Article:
1932

Abstract

It is known that the gut microbiota, the numerically vast and taxonomically diverse microbial communities that thrive in a symbiotic fashion within our alimentary tract, can affect the normal physiology of the gastrointestinal tract and liver. Further, disturbances of the microbiota community structure from both endogenous and exogenous influences as well as the failure of host responsive mechanisms have been implicated in a variety of disease processes. Mechanistically, alterations in intestinal permeability and dysbiosis of the microbiota can result in inflammation, immune activation, and exposure to xenobiotic influences. Additionally, the gut and liver are continually exposed to small molecule products of the microbiota with proinflammatory, gene regulatory, and oxidative properties. Long-term coevolution has led to tolerance and incorporation of these influences into normal physiology and homeostasis; conversely, changes in this equilibrium from either the host or the microbial side can result in a wide variety of immune, inflammatory, metabolic, and neoplastic intestinal and hepatic disorders.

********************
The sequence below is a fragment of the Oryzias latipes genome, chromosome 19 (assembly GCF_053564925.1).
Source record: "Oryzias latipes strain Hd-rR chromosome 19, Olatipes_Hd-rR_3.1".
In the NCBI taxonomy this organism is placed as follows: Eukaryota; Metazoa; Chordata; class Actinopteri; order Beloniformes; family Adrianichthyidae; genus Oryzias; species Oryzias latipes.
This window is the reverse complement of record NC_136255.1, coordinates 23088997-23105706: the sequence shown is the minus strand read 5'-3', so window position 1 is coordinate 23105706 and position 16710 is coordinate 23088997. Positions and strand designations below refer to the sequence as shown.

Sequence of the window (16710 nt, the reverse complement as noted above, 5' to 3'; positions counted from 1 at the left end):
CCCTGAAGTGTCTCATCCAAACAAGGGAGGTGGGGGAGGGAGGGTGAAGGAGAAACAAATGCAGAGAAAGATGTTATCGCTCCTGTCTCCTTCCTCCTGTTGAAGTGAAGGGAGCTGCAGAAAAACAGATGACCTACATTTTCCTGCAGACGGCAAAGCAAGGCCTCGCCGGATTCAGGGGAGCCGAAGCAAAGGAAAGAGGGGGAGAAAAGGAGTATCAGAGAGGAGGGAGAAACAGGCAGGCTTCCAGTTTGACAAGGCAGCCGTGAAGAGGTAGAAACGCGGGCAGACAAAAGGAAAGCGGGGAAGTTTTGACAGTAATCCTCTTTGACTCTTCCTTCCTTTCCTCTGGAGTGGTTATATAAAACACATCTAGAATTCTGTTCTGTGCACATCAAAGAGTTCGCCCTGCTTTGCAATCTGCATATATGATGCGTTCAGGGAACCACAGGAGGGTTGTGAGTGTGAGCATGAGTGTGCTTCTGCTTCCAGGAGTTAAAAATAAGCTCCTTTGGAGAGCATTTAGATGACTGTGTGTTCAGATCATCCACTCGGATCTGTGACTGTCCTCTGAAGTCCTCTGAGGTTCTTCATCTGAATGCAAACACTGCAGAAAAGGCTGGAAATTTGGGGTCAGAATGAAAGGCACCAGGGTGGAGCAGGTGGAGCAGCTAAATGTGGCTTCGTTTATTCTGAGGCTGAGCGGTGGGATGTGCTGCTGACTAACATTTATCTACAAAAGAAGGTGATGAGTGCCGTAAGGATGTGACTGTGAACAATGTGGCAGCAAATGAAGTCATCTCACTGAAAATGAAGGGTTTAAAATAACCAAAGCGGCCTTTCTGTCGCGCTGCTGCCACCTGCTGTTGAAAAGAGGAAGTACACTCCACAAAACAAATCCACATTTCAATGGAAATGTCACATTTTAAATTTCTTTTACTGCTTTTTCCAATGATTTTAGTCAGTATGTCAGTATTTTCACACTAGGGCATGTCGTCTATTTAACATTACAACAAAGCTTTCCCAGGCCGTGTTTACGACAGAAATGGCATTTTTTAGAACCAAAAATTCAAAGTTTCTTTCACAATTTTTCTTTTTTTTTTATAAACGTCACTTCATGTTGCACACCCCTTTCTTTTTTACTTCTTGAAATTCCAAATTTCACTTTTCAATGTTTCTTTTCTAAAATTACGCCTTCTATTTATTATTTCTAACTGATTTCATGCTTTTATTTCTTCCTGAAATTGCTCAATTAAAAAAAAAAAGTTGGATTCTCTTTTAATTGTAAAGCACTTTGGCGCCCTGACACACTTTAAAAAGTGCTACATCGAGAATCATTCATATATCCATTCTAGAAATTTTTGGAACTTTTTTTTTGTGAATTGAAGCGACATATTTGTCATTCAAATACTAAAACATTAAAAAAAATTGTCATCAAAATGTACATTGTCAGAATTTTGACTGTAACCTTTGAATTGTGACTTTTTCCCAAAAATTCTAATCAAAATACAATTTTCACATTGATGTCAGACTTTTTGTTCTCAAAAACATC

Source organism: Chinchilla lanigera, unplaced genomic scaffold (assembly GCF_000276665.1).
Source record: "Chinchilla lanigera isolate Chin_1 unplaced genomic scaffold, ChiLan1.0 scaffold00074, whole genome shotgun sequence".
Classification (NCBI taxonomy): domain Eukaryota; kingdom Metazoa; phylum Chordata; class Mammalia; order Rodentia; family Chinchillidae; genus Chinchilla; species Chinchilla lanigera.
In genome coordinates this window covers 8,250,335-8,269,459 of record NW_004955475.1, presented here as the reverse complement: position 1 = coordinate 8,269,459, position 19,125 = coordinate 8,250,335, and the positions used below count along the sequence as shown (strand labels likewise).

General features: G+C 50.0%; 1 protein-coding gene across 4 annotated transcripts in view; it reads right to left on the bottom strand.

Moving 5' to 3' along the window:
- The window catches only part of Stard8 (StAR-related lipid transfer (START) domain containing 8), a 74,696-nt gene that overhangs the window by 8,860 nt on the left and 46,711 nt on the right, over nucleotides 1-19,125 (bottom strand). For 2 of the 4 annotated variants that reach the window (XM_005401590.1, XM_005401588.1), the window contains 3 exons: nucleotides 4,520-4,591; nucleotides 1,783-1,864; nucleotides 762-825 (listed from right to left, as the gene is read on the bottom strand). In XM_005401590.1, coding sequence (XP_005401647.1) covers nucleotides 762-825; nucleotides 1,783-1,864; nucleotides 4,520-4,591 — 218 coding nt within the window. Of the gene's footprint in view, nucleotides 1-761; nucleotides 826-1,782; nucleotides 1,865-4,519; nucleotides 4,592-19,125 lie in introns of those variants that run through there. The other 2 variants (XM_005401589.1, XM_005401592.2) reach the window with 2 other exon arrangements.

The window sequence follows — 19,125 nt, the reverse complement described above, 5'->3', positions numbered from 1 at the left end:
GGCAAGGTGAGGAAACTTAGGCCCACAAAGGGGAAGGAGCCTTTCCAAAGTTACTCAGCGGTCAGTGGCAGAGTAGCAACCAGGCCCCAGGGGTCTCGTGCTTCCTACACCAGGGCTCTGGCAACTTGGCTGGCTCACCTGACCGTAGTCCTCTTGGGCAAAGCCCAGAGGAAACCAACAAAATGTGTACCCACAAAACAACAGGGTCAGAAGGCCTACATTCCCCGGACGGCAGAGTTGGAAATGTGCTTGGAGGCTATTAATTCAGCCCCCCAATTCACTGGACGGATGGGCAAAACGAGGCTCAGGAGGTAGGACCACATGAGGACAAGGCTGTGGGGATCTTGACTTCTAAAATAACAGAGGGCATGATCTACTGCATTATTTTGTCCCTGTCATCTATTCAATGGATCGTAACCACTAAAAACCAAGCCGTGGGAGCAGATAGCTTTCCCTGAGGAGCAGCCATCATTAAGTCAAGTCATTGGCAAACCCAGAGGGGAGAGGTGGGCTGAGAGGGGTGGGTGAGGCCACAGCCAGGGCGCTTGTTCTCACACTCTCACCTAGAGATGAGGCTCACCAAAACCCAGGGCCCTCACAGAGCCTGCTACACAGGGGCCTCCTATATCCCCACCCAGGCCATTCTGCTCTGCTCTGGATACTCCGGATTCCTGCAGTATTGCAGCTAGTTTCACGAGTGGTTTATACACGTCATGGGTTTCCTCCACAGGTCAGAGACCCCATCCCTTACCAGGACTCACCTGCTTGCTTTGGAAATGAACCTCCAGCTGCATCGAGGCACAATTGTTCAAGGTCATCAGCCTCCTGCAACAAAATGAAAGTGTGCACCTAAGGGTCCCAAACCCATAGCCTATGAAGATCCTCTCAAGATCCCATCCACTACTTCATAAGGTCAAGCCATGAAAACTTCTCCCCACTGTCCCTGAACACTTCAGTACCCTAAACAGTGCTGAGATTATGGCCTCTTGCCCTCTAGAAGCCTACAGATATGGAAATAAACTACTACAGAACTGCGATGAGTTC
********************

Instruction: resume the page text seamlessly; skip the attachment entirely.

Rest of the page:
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2021-01-24
2024-06-24
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